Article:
Nine years ago a 54 square-mile (about 1,700 km) iceberg broke of an Antarctic ice shelf. Today, almost ten years later, this gigantic chunk of ice is drifting towards western Australia while similarly large icebergs have also been spotted off the coast of New Zealand. While the iceberg was “trapped” for several years east of the Mertz Glacier, it recentlybegan its latest drift northeast.

It’s been more than a 100 years since such a big iceberg ever drifted so far away from Antarctica. Scientists are expecting that has the huge iceberg enters warmer waters it will break down in smaller pieces and eventually melt.

In the satellite photo look for B17B, the iceberg that is now drifting toward Australia. “B17B is a very significant one in that it has drifted so far north while still largely intact,” said Australian Antarctic Division glaciologist Neal Young. “It’s one of the biggest sighted at those latitudes.”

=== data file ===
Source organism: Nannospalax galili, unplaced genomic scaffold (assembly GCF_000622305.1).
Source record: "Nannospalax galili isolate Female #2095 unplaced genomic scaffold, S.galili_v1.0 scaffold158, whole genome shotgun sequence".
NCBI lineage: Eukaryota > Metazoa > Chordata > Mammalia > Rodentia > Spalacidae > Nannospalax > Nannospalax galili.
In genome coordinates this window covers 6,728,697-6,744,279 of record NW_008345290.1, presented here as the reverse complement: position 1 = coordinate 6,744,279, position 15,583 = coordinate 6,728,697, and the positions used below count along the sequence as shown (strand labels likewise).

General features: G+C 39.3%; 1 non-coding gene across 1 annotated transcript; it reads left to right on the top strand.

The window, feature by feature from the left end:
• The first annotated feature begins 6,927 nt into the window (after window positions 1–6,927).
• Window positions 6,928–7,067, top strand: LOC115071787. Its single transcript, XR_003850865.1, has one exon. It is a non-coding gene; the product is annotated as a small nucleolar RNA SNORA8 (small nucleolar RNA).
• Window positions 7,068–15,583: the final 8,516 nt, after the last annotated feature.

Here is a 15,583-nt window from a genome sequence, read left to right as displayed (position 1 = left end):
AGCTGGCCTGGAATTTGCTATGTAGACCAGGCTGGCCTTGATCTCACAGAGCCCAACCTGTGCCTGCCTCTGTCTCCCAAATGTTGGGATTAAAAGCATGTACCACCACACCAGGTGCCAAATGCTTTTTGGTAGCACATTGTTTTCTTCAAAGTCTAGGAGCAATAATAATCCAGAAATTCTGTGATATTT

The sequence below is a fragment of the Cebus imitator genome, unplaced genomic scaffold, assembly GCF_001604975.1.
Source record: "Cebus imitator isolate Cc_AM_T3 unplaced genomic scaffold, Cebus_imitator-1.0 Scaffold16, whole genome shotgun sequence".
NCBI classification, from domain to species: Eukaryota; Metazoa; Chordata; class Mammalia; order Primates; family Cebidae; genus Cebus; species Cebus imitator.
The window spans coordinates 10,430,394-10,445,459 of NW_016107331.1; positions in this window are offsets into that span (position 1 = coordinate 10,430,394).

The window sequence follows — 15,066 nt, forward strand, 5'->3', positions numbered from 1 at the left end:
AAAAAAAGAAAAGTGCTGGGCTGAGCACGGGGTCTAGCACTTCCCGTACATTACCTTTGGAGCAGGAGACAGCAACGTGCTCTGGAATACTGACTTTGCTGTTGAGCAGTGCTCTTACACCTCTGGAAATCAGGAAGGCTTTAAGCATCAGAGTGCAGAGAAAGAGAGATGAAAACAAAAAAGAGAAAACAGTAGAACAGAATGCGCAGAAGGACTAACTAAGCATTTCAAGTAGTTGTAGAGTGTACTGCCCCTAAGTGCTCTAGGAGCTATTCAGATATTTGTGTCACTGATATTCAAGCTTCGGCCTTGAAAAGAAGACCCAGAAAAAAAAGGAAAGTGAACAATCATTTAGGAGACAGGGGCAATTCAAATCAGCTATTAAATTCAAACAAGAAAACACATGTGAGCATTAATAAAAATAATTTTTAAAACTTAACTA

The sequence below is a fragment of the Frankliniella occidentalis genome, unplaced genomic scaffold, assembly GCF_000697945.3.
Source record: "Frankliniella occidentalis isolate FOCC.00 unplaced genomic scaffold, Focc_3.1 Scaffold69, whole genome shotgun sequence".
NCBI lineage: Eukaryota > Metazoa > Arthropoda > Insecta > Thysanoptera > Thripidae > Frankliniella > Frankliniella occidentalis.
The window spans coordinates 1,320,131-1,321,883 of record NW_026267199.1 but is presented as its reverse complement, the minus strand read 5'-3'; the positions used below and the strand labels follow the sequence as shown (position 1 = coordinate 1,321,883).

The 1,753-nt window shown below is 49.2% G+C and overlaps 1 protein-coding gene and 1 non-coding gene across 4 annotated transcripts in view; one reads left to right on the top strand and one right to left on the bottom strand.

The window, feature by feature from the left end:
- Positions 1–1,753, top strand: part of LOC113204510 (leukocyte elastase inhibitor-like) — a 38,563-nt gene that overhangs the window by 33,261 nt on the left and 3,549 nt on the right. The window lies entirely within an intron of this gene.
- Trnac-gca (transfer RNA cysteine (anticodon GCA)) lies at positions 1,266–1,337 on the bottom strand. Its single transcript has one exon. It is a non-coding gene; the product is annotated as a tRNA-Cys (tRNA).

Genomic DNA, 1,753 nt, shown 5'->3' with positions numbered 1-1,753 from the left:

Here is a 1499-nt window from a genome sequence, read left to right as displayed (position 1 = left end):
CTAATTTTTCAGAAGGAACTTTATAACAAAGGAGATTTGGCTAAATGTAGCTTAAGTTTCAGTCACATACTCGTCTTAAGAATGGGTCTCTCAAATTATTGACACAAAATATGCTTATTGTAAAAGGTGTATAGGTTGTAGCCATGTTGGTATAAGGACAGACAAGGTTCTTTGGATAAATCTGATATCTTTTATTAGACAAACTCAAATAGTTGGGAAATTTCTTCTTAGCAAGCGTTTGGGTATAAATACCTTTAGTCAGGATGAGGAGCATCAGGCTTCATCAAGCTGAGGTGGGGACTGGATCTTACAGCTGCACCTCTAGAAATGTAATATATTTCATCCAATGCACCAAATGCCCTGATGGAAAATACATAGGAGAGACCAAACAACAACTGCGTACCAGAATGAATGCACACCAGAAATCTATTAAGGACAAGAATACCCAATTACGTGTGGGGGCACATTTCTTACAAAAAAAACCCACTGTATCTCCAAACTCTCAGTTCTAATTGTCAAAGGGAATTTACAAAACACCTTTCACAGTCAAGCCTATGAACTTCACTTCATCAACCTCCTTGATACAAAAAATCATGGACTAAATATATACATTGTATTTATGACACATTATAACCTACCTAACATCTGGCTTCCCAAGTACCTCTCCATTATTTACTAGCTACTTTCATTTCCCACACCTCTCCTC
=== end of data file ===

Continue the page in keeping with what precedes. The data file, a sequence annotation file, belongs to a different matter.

Satellite picture of Antarctica iceberg breakdown – B17B now making it’s way to western Australia

Although researchers aren’t sure whether this iceberg migration is part of a natural cycle, or has been affected by recent climate change, it is impressive and makes you wonder what if they all broke down and melted into the sea?

By Murielle